This writer has traveled to more than 30 countries to compete in triathlons, marathons, ultra-distance trail races, and adventure races.
Take it from Brian Metzler—a four-time Ironman and former editor in chief of Competitor magazine who has traveled to more than 30 countries to compete in triathlons, marathons, ultra-distance trail races, and adventure races: You’ve got to live each trip to its fullest.
Travel is a many-splendored thing. No matter if you’re heading near or far—a city across the country or to a notable overseas locale—traveling can take you outside of your comfort zone and help you appreciate what life is about in a different place. It can also give you a new perspective on your own existence—both as a triathlete and as a human being—that, as Twain says, just isn’t possible by doing brick workouts and local races in your hometown.
The key to being an open-minded traveler is approaching your trip with a respectful mindset for the destination’s local people, culture, customs, and environment.
When you’re traveling to a race—especially an event in a different country—remember that the journey is the destination, not the finish line, a flawless race, an age-group podium finish, or a five-star hotel. Those are potentially lifelong memories, but there’s more to it than that. Before, during, and after the race, remind yourself to take in the local sights and sounds, and enjoy the simple moments for what they are.
If you’re visiting a new place for a race, it’s hard not to be a gawky tourist. But you can have a richer experience by immersing yourself in little ways. Talk to the locals as much as you can—especially your fellow competitors—and you’ll find that the passion for triathlon in similar places and maybe even more hard-fought among locals. Taking in a tour of the local sites and historical attractions might seem entirely touristy, but the knowledge gained will add another facet of your appreciative immersion. The people, history, architecture, mountains, rivers, forests, and sunsets are what will make a place unique and worth remembering.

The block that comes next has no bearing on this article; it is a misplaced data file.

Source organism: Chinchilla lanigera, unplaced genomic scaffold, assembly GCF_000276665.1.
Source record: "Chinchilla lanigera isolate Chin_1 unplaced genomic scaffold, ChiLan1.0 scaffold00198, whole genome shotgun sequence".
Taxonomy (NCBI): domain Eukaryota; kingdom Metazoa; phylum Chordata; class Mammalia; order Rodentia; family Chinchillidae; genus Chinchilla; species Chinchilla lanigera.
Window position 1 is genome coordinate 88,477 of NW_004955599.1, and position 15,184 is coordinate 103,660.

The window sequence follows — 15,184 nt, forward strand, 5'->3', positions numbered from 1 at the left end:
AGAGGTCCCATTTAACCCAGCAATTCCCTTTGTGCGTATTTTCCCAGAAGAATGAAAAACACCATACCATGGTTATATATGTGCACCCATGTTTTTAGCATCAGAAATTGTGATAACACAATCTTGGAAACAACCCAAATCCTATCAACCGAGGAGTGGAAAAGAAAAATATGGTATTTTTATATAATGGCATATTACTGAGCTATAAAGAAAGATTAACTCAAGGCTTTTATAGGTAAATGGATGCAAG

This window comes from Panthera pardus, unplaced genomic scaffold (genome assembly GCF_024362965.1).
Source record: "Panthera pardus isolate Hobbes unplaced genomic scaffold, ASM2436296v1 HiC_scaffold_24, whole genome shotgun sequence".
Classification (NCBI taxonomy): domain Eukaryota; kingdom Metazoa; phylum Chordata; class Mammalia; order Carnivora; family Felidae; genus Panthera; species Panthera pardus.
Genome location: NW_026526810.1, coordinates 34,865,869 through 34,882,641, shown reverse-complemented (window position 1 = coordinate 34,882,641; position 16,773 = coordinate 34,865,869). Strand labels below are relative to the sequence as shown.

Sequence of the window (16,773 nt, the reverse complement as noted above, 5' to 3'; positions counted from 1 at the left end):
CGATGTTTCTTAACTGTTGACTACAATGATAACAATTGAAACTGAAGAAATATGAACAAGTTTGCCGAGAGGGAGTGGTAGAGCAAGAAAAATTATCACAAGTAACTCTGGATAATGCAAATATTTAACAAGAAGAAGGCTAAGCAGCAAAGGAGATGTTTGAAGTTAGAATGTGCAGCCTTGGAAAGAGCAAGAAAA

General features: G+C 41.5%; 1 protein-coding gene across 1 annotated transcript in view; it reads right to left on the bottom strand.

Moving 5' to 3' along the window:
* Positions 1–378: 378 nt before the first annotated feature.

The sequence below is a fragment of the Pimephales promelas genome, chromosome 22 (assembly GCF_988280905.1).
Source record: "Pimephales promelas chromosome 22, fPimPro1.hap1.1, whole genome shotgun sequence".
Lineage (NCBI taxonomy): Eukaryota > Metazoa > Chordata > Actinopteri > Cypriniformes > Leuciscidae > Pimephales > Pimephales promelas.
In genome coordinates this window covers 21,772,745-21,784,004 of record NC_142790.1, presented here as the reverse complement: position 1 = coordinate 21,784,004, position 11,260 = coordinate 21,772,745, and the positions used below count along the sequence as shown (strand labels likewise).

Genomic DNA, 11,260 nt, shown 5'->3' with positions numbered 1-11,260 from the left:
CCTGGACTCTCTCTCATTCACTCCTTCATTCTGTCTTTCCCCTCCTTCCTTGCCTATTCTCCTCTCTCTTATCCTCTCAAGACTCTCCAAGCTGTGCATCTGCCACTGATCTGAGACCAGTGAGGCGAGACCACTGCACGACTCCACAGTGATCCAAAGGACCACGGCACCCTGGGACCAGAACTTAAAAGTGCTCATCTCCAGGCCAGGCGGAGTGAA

This doesn’t mean giving money to panhandlers, but it should mean tipping waiters, cab drivers, and other service workers—especially, if you’re in a culture not accustomed to such gratuities. When I go overseas, I often travel with older running shoes and apparel so I can give it away. That doesn’t make me philanthropic, but giving shoes and gear to fellow athletes who need it is one of the most rewarding things I’ve ever done.
Eat Local Cuisine
No triathlete in their right mind should try exotic foods with unknown levels of spiciness, aftertaste, or gastric corruption in the days before a race. But consider visiting a local grocery store for basic items like bread, coffee, pastries, fruit, vegetables, and other healthy snacks. If you’re planning a post-race feast or celebration, find out which restaurants are favorites among locals, and you’re likely to have a much different (and probably less expensive) culinary adventure. In both cases, you’ll experience different textures, flavors, and scents, and get a glimpse of the indigenous food culture.
“Travel is fatal to prejudice, bigotry, and narrow-mindedness, and many of our people need it sorely on these accounts. Broad, wholesome, charitable views of men and things cannot be acquired by vegetating in one little corner of the earth all one’s lifetime.” — Mark Twain, The Innocents Abroad